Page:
1. Well actually how business changed at NCI when the War on Cancer passed is interesting. In 1971, I was Chief of Medicine at the time. I was taking care of the person, in about 1969, who was the lobbyist who worked for the philanthropist, Mary Lasker, and actually wrote the Cancer Act and actually picked the witnesses of it.
So I saw it being built. And like most of NIH I didn't like it; I thought it was intrusion and so forth. When it was passed, though, it changed the mission not only of the NCI but of the NIH. The mandate of the Cancer Act was to support research and the application of the results of the research to reduce the incidence, morbidity and mortality from cancer. The NIH never had had a mission beyond supporting basic research.
So all of a sudden we now had to look at the practical application of what was going on. It was not an easy thing to do and you know, everybody, virtually, was against it. If it wasn't for the fact that Mary Lasker and her friend Ann Landers could manipulate the public opinion superbly, the Act would never have passed.
Academia was against it, the NIH was against it, the AMA was against it. So it changed. It took a while for the changes to sink in but it changed immediately what the NIH was sort of expected to do and that was good in the end.
2. You hear about the War on Cancer not being a success. And you have to understand, and one of the reasons why I avoid criticizing any of my successors, is that when you're outside you don't have all the information. Critics tend to be devoid of necessary information. There was an article in Fortune Magazine not too long ago saying "War on Cancer a Failure" or "War is Being Lost". It was an interesting article except that in the first 10 pages everything was wrong.
The people predicted that cancer incidence and mortality would rise like a straight line right through the year 2000. Starting in 1990, cancer and mortality and incidence has come down every year about 1.2% per year and is starting to accelerate. So obviously the trend of rising incidence of mortality has been reversed, and that can be directly accounted for by the programs that were in the War on Cancer.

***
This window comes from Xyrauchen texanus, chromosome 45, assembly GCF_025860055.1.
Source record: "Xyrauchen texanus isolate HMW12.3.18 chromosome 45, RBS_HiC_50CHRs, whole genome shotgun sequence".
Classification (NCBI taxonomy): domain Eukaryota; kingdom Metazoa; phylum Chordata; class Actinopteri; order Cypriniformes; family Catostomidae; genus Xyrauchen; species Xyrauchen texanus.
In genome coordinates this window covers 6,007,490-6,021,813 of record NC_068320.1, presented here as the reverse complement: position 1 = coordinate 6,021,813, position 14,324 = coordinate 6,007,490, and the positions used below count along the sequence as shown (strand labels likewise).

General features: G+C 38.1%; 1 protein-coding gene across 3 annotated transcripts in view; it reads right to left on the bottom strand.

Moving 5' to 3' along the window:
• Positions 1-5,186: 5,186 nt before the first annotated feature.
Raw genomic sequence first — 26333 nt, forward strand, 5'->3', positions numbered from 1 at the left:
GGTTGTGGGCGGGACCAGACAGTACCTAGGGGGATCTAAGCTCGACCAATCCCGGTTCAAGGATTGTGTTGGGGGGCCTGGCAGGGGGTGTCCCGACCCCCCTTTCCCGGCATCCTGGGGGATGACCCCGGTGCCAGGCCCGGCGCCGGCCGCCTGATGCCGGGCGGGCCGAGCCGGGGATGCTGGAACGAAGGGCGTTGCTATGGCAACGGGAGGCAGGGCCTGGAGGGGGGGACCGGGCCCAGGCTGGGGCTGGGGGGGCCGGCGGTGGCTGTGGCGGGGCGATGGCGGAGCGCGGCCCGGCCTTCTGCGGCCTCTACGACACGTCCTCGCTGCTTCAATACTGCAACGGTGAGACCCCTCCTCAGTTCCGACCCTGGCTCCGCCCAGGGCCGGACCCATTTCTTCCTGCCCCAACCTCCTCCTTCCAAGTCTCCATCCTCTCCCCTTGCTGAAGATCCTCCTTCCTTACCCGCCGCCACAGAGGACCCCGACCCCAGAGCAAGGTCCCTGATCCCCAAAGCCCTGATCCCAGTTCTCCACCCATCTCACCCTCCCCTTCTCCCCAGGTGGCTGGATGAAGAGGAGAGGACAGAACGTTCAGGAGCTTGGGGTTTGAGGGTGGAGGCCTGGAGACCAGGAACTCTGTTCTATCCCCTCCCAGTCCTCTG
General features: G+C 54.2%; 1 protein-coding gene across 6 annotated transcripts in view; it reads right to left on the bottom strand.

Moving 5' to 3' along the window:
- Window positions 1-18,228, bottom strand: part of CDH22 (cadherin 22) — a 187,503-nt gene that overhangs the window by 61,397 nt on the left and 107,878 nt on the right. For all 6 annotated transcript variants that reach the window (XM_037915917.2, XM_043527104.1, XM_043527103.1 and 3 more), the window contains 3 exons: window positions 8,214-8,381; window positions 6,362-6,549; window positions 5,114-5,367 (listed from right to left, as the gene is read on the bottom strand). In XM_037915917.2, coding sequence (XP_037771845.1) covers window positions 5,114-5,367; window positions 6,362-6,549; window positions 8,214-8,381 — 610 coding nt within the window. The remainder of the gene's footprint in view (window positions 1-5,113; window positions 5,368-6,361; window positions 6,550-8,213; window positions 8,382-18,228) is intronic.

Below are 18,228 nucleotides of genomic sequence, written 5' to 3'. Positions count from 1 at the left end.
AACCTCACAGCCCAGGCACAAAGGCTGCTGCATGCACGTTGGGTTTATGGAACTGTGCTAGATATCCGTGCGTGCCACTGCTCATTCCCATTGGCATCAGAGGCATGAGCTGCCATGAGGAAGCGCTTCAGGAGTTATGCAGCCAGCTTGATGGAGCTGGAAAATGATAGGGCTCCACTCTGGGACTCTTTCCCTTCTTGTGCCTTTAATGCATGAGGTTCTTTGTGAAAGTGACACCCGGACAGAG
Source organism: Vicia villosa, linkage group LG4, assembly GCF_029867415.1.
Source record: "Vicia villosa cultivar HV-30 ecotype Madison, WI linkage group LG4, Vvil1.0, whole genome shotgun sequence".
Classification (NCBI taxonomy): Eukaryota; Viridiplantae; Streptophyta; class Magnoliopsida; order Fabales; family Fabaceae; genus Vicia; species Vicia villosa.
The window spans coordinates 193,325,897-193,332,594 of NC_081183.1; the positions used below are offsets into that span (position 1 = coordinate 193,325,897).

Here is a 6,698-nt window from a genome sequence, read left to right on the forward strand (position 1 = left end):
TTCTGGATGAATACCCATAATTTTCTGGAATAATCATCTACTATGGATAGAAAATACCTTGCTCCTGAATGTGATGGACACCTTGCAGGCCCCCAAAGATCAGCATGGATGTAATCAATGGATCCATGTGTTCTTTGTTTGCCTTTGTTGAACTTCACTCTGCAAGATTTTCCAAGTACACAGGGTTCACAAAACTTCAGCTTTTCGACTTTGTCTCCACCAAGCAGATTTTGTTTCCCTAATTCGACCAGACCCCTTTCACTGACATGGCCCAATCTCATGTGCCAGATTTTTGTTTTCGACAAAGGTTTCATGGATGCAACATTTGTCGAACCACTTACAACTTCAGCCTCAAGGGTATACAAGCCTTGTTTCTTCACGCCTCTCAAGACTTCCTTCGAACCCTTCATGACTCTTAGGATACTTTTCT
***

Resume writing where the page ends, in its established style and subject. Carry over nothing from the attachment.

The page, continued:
3. I reorganized the Institute completely. What I found was, I read the Cancer Act, and said "Here's what the Cancer Act said you should do." I looked at the Cancer Institute, and I said, "We don't look alike."
So I took the Cancer Institute and I shaped it the way it was supposed to be in the Cancer Act. There were many, many thrilling experiences along the way: developing the PDQ system, using supercomputers in research, all of which I had to fight a lot for with the NIH. NIH just didn't like any of these things. And when you won these battles it was really quite thrilling. We shaped, we shaped the cancer program and made an instrument to do what it was supposed to do.
The National Cancer Act of 1971 had a tremendous impact on the NCI. In terms of our own program, in a very practical sense, the budget increased very substantially, which meant that at least for a few years the number of compounds submitted for testing increased significantly.
And I think as a result of that there was an increase in the number of drugs that came through the screen and then were developed for clinical trials. An additional part of that Cancer Act effort included the establishment of laboratories and many facilities at Fort Detrick, which was converted from a biological warfare facility for the armynot completely, but certainly significantlyinto an arm of the National Cancer Institute.
And many of our activities were carried out in collaboration, together with the people at the Frederick facilities. As a matter of fact, when the in vitro screen, the 60 cell line screen was initiated in 1990, the screening was done in the laboratories at Frederick.
I think the Cancer Act really did allow the country and many organizations to begin to partner and to develop new strategies and new approaches to cancer research and ultimately develop new agents, and many of those of course began their development process in the '70s and many have them only reached the clinic in the late '80s and early '90s.
I think enabling the magnitude of development that we were able to do was a consequence of the National Cancer Act. Especially some of the screening and toxicology programs and drug development programs that were actually unique to the NCI in the '80s especially were very, very important in terms of developing new drugs for cancer.